Saturday, February 22, 2020
Portugal’s parliament voted last week in favor of allowing euthanasia and physician-assisted suicide for terminally ill people by passing 5 bills similar to each other, priming the country to be one of the few in the world that would allow the procedure. But the Portuguese president could still attempt to block the legislation.
Before the 230 member Republican Assembly, the name of Portugal's parliament, hundreds of protesters met outside, brandishing banners and religious effigies. The Assembly recognized the monumental vote they were embarking on, so instead of utilizing the electronic voting system, each lawmaker was called in alphabetical order to state their vote on each bill. Such a lengthy voting method is usually used only for landmark votes, such as a declaration of war or impeachment. All five bills were passed with significant margins, between 28 and 41 votes.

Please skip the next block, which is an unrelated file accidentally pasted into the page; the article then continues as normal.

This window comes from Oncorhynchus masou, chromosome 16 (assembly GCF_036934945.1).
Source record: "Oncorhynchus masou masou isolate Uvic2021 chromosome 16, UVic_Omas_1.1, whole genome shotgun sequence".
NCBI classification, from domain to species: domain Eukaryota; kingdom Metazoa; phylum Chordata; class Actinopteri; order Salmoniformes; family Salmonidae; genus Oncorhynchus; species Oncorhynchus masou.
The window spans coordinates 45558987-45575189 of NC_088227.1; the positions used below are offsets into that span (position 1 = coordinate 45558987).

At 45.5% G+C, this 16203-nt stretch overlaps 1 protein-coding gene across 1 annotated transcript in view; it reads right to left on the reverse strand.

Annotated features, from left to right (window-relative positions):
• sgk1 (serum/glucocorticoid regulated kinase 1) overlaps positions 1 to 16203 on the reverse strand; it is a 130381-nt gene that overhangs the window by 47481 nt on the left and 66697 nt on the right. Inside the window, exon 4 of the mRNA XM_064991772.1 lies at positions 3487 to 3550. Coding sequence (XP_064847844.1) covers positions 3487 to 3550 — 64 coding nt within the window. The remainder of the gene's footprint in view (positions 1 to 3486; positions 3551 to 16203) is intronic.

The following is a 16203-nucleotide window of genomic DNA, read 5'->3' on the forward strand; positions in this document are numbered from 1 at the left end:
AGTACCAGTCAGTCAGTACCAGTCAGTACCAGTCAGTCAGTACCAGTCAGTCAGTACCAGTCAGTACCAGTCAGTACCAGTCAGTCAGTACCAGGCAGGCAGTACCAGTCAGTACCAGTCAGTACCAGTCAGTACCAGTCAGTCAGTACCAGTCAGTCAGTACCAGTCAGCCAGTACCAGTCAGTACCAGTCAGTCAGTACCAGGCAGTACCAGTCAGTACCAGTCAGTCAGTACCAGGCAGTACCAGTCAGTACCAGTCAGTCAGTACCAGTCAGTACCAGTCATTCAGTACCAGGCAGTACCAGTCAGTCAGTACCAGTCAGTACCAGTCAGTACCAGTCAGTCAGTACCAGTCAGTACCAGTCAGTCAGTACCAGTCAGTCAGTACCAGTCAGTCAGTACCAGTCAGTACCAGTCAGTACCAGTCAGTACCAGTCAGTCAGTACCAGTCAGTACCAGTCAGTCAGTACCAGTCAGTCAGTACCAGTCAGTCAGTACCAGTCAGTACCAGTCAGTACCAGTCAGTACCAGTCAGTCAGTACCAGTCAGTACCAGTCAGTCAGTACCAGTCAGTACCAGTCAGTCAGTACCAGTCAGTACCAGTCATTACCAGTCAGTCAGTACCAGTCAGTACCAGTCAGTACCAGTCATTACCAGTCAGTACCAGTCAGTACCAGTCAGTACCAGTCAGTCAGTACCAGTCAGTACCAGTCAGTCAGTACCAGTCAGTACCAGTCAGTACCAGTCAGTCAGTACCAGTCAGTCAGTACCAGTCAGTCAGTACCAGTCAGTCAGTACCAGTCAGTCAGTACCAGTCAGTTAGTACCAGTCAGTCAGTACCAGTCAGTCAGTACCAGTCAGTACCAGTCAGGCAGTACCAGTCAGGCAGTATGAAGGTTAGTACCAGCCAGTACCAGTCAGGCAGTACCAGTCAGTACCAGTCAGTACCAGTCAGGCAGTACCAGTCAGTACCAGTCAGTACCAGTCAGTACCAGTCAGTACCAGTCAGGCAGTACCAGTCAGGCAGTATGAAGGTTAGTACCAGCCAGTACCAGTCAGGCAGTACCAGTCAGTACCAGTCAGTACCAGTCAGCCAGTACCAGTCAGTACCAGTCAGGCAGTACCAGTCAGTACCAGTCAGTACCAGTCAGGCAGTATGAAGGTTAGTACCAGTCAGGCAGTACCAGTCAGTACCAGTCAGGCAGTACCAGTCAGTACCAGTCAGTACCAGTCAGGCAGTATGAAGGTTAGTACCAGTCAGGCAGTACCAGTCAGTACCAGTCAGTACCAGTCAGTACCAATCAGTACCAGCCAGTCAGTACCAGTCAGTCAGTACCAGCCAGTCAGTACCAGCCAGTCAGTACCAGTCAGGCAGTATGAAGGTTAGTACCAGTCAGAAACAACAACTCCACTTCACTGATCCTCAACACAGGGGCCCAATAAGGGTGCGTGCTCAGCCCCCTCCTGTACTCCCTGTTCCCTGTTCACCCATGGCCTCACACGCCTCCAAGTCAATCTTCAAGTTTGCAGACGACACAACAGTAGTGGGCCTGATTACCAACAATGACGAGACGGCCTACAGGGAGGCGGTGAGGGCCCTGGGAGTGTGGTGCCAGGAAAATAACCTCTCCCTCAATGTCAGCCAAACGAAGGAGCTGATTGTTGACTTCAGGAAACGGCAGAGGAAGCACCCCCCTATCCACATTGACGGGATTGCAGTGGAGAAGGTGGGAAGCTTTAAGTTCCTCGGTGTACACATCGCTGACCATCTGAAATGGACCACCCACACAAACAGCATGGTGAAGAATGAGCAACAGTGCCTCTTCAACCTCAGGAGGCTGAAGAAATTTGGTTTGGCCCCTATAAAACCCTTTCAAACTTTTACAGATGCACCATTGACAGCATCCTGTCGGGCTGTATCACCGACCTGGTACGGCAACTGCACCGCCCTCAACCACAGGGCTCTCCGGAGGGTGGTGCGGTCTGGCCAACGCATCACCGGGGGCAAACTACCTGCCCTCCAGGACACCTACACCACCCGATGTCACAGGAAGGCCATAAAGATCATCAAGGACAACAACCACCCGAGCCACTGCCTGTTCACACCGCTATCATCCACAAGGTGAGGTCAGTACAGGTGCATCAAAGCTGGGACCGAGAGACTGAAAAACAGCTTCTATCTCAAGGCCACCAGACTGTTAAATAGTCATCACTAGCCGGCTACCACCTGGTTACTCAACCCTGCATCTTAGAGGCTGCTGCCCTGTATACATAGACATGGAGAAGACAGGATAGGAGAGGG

President Marcelo Rebelo de Sousa is known to be reluctant when it comes to euthanasia and may veto the vote, making it revert back to the Assembly for a second vote to bypass the veto. The president also could ask the Constitutional Court to review the legislation as Portugal’s Constitution states that human life is “sacrosanct,” though abortion has been legal in the country since 2007.
The legislation, presented by the governing Socialist Party, is similar the ones passed in other countries, covers patients over 18 years of age who are “in a situation of extreme suffering, with an untreatable injury or a fatal and incurable disease.” Two doctors, at least one of them a specialist in the relevant ailment, and a psychiatrist would need to sign off on the patient’s request to die. The case would then go to a Verification and Evaluation Committee, which would have to approve or turn the procedure. The process will be postponed if it is legally challenged, or if the patient loses consciousness, and health practitioners can refuse to perform the procedure on moral grounds.
See Barry Hatton, Amid Protests, Portugal Lawmakers Vote to Allow Euthanasia, Associated Press, February 20, 2020.